Pheasant Hunting Farms

Written by Stacy Chbosky
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If you're looking to take a trip to a pheasant hunting farm, the best place to look is South Dakota. South Dakota is the pheasant capital. The ringed-neck pheasant is the South Dakota state bird, and hunting it is more than just an outdoor activity--it's a state tradition. Even South Dakotans who don't usually hunt take part in an annual family or community pheasant hunt. Taking a trip to a pheasant hunting farm will help you become part of this tradition, whether or not you're a South Dakotan.

The Ringed-Neck Pheasant

The ringed-neck pheasant is a quirky little bird with an unusual history. The bird is a newcomer to the United States, having first arrived from China in the late 1800s. People often assume the bird is a native of our continent, since it thrives so admirably in the wild, but this is not the case. The Phasianus Colchicus, or ringed-neck pheasant, is known by many names. It's sometimes called the true pheasant, Ringneck pheasant, Chinese pheasant or common pheasant.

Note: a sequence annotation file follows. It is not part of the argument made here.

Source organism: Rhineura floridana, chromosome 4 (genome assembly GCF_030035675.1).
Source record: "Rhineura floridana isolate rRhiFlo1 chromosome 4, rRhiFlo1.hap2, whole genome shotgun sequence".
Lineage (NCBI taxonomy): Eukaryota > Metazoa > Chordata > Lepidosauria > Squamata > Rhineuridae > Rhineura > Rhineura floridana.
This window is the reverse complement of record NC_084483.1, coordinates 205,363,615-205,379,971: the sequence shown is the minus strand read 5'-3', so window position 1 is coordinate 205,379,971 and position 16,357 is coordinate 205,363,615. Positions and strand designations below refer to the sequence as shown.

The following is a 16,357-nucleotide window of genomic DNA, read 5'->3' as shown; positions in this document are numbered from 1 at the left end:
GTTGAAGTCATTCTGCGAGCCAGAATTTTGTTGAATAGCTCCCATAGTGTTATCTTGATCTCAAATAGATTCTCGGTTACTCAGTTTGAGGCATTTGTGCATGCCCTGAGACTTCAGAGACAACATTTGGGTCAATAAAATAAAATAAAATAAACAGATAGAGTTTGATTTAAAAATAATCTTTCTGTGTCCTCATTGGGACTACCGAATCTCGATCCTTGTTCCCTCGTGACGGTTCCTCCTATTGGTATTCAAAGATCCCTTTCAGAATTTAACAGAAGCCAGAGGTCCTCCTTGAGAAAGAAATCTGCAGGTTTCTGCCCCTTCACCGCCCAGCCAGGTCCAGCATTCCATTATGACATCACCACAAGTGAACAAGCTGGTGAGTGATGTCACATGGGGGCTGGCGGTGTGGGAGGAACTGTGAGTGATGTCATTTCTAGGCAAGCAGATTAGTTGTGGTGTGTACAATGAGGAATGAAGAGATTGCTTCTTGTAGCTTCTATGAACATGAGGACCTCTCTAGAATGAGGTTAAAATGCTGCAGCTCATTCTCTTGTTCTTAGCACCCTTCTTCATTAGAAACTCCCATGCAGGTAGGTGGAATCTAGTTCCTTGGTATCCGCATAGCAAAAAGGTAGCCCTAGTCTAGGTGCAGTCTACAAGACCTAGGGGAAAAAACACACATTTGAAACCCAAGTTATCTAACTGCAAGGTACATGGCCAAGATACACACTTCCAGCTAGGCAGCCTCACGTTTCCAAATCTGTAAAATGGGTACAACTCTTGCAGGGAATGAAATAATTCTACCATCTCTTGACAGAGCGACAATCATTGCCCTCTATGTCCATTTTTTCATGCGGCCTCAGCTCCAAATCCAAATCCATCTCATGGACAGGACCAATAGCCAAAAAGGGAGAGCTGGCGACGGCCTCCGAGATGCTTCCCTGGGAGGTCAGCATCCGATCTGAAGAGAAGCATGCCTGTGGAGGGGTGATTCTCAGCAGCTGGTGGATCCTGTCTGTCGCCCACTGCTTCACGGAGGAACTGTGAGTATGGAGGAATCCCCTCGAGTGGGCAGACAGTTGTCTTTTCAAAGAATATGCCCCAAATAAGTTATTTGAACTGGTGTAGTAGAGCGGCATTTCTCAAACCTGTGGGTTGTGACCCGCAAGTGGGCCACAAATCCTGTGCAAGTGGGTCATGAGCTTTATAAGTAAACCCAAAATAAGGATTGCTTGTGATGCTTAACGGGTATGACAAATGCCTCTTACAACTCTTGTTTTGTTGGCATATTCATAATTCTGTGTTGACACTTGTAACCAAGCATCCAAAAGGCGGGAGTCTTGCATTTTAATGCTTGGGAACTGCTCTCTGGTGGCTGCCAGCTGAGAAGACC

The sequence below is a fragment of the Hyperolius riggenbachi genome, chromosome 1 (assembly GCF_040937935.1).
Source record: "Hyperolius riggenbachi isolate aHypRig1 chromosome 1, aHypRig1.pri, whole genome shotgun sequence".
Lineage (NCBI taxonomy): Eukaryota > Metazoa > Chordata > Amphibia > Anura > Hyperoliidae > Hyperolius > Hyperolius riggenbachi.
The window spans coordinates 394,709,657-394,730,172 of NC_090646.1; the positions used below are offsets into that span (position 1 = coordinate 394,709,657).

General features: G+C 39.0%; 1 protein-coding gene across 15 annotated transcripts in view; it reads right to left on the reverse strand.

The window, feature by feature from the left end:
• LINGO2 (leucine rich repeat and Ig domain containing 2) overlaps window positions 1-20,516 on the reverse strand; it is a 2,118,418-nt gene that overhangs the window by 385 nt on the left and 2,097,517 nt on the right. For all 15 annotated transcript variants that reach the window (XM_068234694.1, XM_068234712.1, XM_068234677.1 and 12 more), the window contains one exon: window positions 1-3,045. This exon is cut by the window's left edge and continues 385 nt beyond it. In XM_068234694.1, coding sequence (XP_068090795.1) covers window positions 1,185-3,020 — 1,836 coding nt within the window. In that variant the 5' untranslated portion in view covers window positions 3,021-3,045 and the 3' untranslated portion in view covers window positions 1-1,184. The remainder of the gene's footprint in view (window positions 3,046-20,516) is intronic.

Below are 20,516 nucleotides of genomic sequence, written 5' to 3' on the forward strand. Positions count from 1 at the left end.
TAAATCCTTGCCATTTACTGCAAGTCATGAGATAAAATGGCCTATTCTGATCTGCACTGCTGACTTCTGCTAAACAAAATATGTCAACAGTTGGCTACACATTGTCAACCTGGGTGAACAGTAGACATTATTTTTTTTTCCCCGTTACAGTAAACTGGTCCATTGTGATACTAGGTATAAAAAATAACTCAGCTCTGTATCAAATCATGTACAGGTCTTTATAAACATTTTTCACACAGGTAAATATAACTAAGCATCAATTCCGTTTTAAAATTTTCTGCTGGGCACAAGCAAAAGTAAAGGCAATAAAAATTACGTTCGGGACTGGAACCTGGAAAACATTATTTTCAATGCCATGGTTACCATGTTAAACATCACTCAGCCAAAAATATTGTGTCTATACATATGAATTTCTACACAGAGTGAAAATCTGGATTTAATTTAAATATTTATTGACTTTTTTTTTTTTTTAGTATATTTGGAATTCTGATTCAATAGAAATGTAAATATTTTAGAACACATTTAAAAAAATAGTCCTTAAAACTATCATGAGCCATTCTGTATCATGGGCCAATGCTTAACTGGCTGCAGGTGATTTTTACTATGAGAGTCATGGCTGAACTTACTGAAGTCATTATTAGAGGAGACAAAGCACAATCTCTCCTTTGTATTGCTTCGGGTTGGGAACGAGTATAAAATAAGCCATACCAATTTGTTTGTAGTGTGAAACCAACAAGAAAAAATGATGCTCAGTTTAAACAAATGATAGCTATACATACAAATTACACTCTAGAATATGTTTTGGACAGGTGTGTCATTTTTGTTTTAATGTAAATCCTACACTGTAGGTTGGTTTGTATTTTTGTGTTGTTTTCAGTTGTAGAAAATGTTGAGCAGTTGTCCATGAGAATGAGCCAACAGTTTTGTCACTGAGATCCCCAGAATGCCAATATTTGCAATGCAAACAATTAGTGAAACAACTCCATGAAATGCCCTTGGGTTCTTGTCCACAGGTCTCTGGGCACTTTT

This intriguing bird first came to the U.S. in 1881, when pheasants were imported from China to Oregon. Pheasants have thrived in a number of different countries, including Japan, New Zealand, and parts of Western Europe. They like corn fields, grass lands and wide open spaces. The bird is easily domesticated, because it frequently feeds off ground.

Pheasants are not only beautiful and lively, they're delicious. Before booking a stay at a pheasant farm or ranch, find out whether the birds are cleaned for you or whether you are expected to do it yourself. Pheasants may be delicious, but that doesn't necessarily mean you want to clean them.

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